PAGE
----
Before I head off on the cruise I have got myself a job with an agency which supplies actors/performers to work as sales consultants in stores such as Harrods, Selfridges, Harvey Niks and so on. I, being a new starter, have been placed in the glamorous surroundings of Debenhams on Oxford Street.
Considering the state of the world economy one would be forgiven for thinking that retail would be the first thing to suffer. Not, my friends, on Oxford Street if the last few weeks are anything to go by. The street has been chocobloc. The store has been buzzing. Even the recent ‘Mega Days’, where Debenhams knocked a meagre 10% off all stock, attracted an incredible crowd. People were buying. In fact people were not simply buying, they were scoffing.
According to some sources the take over the last 2 weeks has been 20% above that of last year. This may be put down to consumer panic as the first Christmas of the recession draws near. Customers could be using their spending power to put off the effects of the recession until January 2009. Or maybe people have used the boom wisely, investing well and saving for the rainy day which is now pissing on our roses. Whatever the case, I have not witnessed the symptoms of a recession on the worn out cobbles of W1.
I have to say that my first experience of retail sales has been rather enjoyable. I do find selling an exciting and often rewarding experience.Customers will only buy if there is a need. I identify the need, offer my suggestions and just let them make their choice. I hate it when you feel someone on your shoulder ready to pounce as soon as you even eyeball a bottle of Gucci.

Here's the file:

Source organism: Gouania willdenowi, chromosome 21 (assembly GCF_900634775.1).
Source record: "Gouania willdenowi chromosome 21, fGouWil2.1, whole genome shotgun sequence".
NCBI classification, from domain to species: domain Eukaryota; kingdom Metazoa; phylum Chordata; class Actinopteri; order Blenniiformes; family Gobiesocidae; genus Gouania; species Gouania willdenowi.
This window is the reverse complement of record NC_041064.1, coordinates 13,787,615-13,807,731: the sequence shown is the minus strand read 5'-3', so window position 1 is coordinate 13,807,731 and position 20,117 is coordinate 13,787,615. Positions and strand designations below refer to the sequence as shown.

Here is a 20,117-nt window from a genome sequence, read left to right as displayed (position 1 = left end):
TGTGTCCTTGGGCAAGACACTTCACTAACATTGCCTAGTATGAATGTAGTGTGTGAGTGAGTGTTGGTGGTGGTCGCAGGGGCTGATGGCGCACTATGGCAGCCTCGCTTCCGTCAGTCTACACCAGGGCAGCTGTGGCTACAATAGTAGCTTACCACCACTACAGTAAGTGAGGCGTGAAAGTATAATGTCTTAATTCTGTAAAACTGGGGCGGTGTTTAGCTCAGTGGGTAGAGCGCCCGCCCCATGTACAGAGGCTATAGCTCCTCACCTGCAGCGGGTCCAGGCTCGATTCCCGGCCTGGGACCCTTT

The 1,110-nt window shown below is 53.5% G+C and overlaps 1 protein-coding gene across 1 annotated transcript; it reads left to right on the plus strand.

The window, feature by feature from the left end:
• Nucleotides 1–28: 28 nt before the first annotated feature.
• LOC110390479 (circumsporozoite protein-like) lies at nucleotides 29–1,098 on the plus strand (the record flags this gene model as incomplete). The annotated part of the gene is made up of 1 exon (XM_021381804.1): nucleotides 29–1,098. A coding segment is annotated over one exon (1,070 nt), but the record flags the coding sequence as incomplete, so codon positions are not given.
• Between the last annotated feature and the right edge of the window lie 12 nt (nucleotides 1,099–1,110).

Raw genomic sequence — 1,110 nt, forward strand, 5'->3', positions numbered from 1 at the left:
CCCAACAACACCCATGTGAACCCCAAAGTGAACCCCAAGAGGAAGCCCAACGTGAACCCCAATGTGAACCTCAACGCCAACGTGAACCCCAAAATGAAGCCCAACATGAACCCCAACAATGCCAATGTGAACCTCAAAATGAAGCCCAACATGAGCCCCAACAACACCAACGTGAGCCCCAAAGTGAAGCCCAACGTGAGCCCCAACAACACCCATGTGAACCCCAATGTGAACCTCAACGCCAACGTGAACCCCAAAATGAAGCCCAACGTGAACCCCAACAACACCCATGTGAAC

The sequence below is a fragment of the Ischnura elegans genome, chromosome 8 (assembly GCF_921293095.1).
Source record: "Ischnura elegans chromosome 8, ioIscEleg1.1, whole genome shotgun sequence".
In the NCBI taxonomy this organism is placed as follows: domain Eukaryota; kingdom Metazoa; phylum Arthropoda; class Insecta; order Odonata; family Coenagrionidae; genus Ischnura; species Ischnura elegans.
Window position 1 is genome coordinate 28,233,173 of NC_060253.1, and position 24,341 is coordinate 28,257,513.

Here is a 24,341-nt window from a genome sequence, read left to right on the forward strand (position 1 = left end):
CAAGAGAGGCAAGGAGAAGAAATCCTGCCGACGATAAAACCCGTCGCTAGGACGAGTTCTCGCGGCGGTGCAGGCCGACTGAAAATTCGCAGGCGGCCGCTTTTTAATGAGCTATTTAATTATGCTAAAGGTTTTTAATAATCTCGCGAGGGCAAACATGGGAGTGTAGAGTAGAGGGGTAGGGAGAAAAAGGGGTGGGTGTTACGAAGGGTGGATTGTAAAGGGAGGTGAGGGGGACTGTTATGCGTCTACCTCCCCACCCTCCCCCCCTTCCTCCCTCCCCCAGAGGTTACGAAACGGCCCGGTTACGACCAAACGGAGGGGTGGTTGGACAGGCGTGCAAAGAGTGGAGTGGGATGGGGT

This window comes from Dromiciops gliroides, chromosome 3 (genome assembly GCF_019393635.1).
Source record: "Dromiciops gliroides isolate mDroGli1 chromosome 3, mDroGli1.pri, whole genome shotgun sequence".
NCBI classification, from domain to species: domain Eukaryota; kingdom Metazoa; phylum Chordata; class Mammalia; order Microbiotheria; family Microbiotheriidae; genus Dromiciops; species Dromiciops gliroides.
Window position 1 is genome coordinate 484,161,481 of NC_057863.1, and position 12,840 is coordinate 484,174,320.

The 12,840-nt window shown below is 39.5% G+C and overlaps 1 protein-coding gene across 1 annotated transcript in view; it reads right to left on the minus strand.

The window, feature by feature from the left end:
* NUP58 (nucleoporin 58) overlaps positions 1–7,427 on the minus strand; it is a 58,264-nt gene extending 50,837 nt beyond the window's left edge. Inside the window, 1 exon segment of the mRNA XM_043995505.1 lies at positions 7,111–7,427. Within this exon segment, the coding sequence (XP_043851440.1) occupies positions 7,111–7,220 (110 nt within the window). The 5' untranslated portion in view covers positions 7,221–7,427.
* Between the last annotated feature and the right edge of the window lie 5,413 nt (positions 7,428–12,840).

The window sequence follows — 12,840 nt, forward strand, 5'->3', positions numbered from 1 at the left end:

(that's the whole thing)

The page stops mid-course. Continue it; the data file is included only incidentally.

What has got on my tits, however, is the ‘need’ to consume that is obvious in so many people who come through the doors of Debenhams. Anything with the slightest hint of a bargain is pounced on. People become greedy in these stores. They become hunters.
Last week a lady approached me with a worried look on her face. She was holding two perfume gift sets for men and needed my advice. She was buying for her sons. One had just got married and had everything he could possibly need, the other was environmentally friendly and quite difficult to buy for. She was not enjoying the process of buying gifts that are inherently meaningless for her siblings.
I started my pitch by suggesting one fragrance for the newly married son. ‘Dolce and Gabbana’s latest fragrance is elegant, trendy, subtle yet instantly recognisable. The ideal fragrance for the discerning adult male’, I offered with my subtle yet bile wrenching sales spiel. She looked at me as if I was morphing into John Paul Gautier. I took the hint and ceased the pitch. It was at this moment it all became clear. My job was not just to shift stock after all, it was to make the customer happy. I placed the elegant bottle back on its overstocked shelf, took her by the hand and led her behind the Davidoff shelf where we could not be seen.
‘Have you ever thought about buying a goat for Christmas?’, I asked. She looked at me now as if i were morphing into a goat. ‘No, it has never dawned on me’, she replied uneasily. I told her of a site which I have known about for a few years now. This world gifts site allows you to forget material goods for ungrateful friends and family by purchasing useful gifts for needy people in troubled parts of the world.
I need to state here that i have never bought a goat or a cow for Christmas but the angel on my shoulder has often attempted to twist my arm in this regard. My experience of working on Oxford Street has made me consider taking the bull by the horns, so to speak, and donating a gift this Christmas.
Back to the lady. She was completely taken by this idea. She jotted down the website address, bought D&G’s ‘The One’ for her newly shackled son and left the store a happy woman. I sold Dolce and Gabbana and a goat to a woman in Debenhams.
PS: D&G’s new fragrance retails at 35 pounds sterling for a 50ml bottle. A goat is 25.